Thoughts on death
September 15, 2008 2 Comments
A dear friend of mine has very recently passed away at the age of 65 after a long battle with cancer. Today I heard that Rick Wright, the Pink Floyd keyboard player, has also just died of cancer. Both of these people made many positive contributions to the lives of others, one can’t help feeling they moved on a little prematurely.
Working in nursing and care work for over ten years, death and dying has never been far away and I’ve been the first person to find a recently deceased individual on several occasions. If they are lucky, they go peacefully in bed. On one occasion I found a man sat upright in a chair in a dignified fashion, having announced just a few hours earlier that he’d “had enough of this”. On another occasion I discovered one elderly lady in a not so dignified situation – on the toilet. Dealing with these situations is not always easy.
A few months ago I helped a Filipino nurse wash and generally clear up the body of a lady who had just passed away on a general ward in a Sussex hospital. She died with her loving family (well they seemed to be, you never know, funny things families…) all around her, a pretty good way to go I think. I had never met the nurse before, and we found ourselves immediately discussing the most profound questions about life and what exactly makes us human. Although I have a long-standing passionate interest in all things “spiritual”, my experience of these situations has not made me any clearer as to whether I believe there is some form of life after death, or whether death is a full stop, so to speak. The person’s life energy has obviously gone somewhere in some form, but this energy might just dissipate back into the general energy of the universe? Or there might be a soul that travels on, as many accounts of near-death experiences suggest. I have no idea whatsoever!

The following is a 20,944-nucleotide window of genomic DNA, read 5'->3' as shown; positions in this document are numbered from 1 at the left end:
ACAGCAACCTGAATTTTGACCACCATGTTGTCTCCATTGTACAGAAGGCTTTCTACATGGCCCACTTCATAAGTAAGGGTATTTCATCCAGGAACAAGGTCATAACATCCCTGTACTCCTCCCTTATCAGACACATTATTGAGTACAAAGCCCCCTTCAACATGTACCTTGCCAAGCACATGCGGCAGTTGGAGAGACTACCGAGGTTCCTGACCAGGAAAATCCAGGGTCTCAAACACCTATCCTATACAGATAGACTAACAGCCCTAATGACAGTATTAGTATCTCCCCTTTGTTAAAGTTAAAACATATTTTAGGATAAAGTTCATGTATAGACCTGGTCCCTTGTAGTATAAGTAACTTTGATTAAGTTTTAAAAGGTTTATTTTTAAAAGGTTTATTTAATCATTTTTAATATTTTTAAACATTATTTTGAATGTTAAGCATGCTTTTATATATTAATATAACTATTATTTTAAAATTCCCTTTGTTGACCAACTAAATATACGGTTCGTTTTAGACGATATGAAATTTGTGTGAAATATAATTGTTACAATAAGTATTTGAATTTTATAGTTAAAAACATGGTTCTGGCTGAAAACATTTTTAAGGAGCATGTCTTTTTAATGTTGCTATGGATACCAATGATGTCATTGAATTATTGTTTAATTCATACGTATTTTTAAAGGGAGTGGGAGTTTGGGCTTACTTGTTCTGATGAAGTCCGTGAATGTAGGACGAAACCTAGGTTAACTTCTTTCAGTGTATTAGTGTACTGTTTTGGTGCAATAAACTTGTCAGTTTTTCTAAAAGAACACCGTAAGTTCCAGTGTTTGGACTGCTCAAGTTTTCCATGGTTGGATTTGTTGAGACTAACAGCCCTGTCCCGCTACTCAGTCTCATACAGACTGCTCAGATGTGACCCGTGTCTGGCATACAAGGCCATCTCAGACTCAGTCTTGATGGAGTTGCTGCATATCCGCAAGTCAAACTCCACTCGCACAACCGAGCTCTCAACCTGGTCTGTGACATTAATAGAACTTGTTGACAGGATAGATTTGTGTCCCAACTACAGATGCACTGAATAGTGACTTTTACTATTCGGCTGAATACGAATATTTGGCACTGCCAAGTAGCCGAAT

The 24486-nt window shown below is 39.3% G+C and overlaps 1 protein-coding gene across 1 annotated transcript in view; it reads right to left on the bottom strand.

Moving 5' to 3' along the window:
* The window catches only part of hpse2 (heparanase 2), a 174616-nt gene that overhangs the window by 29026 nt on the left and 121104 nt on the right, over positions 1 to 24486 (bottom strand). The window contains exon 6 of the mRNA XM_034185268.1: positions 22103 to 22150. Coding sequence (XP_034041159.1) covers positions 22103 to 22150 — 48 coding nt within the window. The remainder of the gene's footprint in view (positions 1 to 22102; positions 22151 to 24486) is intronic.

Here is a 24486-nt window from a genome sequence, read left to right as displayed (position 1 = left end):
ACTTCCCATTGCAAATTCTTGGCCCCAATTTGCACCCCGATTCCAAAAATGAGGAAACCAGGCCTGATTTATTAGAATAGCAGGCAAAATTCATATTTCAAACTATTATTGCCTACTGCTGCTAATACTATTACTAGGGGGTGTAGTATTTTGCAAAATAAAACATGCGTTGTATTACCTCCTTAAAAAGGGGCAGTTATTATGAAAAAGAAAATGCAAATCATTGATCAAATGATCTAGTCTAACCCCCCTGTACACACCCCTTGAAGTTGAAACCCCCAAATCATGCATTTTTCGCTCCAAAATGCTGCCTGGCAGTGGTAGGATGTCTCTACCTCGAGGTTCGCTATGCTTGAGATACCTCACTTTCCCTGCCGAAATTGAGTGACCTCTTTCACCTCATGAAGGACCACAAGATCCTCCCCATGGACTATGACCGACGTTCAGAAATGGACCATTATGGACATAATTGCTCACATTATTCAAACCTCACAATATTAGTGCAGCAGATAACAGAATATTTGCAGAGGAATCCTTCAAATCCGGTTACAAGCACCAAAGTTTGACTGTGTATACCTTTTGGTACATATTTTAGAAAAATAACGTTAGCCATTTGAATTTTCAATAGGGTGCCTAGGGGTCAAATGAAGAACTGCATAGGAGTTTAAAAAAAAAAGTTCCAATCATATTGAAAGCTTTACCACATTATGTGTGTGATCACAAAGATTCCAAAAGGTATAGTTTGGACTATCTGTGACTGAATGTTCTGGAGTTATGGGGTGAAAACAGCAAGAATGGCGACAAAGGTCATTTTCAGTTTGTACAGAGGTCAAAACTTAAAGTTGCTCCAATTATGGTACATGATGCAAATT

What I do know is that we don’t seem to be very good at dealing with death and dying in our culture. Odd really, when it’s one of the few certainties of life, perhaps the only certainty of life. Many years ago, a chapter in an Aldous Huxley novel (I think it was called “Island”) made a big impression on me. In it, schoolchildren were taken to visit the dying, including members of their own family, as part of their general education. Death was completely accepted and embraced as part of the human experience. Love and peace to all who have passed away, especially my friend Jayne.